Yuki Usagi: The Japanese Snow Hare

A girl wearing a Japanese traditional kimono kneels on a mat by a tray that holds a hare made out of snow. A woman holding a tray of food is next to her. A boy rolling a snowball can be seen behind her, as well as a person walking in the snow holding an umbrella.

Detail of “Ukie yukimi shuen no zu,” by Utagawa Toyoharu, made between 1772 and 1774. The large scene depicts a snow viewing party. In this detail from the left side of the print, a young woman has a snow sculpture of a hare on a tray and a boy is making a large snowball as a woman carries a tray to other guests at the party. See the full scene here. //hdl.loc.gov/loc.pnp/jpd.00764

In 2014 I wrote a blog for Folklife Today called, “From Snowballs to Sculptures: Material Culture that Melts.” It dealt with several kinds of traditional uses of snow as a construction material and as a projectile for snowball fights. I came across one type of snow sculpture that I didn’t know very much about, so it wasn’t included in the article. But I was curious, so I tried to learn more about it. Yuki usagi is a hare made out of snow. Japanese Americans make them just as they are still made Japan. It is often a simple egg shape with nandina leaves for ears and red nandina berries for eyes. But it can also have a more sculpted head, ears made of snow, and eyes that are painted on or made out of small seeds or pebbles. The hare made of snow in the 18th century print by Toyoharu above appears to have a sculpted head and ears. As shown in the print, these are small sculptures most often made by women and children. They can be placed on a tray to be brought up close to the house or even brought inside as a decoration for an event such as a formal tea or snow viewing. In addition to snow sculptures, white rabbits are also made out of sweet rice or mochi, sweet rice paste, to serve as treats.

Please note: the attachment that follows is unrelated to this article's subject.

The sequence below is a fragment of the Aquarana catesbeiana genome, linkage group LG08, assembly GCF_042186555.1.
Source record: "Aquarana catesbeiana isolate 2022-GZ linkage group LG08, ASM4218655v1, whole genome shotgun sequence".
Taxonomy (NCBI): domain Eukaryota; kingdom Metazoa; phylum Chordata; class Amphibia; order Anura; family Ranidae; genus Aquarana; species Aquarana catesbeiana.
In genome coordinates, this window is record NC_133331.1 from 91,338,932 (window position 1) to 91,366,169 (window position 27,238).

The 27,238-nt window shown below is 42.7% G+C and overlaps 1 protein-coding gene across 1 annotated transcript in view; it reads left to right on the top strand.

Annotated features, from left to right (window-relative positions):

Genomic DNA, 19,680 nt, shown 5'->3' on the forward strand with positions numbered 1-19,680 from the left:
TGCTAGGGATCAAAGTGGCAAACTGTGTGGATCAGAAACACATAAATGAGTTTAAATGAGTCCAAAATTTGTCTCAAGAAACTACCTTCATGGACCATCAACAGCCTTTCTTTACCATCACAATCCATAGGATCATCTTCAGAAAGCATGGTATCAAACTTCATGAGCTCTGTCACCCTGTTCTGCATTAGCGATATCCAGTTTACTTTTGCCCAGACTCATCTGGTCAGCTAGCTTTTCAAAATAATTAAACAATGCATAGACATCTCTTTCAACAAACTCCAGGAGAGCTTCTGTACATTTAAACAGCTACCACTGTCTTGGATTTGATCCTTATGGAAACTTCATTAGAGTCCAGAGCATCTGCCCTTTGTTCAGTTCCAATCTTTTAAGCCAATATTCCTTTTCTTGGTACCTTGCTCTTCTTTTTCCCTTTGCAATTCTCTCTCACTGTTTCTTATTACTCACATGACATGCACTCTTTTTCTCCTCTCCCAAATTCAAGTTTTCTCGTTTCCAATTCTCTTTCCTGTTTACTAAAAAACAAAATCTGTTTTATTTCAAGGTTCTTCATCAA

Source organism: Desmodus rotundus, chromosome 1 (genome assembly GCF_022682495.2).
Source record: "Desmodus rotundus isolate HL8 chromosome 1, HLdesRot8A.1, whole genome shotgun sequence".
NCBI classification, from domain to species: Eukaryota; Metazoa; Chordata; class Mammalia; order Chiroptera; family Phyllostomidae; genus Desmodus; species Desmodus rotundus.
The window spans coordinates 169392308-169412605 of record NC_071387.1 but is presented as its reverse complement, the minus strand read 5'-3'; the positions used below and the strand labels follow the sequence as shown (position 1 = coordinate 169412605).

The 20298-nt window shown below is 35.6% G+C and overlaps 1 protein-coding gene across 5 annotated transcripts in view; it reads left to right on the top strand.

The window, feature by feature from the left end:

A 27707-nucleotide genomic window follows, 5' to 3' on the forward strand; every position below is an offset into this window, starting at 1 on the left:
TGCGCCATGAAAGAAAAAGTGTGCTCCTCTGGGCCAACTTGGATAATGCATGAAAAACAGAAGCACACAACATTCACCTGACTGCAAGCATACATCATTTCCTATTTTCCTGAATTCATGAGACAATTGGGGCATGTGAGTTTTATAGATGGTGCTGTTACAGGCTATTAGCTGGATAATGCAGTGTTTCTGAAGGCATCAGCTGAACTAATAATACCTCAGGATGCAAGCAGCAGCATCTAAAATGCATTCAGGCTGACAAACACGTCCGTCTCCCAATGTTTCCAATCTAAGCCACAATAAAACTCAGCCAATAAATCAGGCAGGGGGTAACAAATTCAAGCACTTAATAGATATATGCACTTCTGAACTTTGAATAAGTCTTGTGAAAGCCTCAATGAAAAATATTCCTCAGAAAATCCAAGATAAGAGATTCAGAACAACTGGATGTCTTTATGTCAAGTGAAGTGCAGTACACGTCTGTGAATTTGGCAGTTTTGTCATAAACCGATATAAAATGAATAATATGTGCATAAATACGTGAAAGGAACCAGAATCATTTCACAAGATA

“Usagi” is usually translated as “rabbit,” but one clue about the meaning of the winter sculptures is that the word is better translated as “hare.” The main islands of Japan have no native species of rabbits. The brown Japanese hare of Honshu and the Hokkaido snow hare are smaller than European hares and so were called rabbits by Westerners. There is an interesting endangered black short-eared rabbit, the Amami rabbit found on remote southern islands, but this is not the animal depicted in snow sculptures. There are also European rabbits that were introduced on one small island in the late 20th century, and this has become a tourist destination. But to understand the white snow sculpture, it is important to look at the folklore of hares in Japan. Compared to rabbits, hares have longer legs. The males spar with each other for territory and they can use their strong legs to defend themselves against other animals. In the folklore of many cultures, including Japan, hares are tricksters.

A white hare runs across the disk of the moon while a monkey wearing a kimono dances with a staff in front of the moon.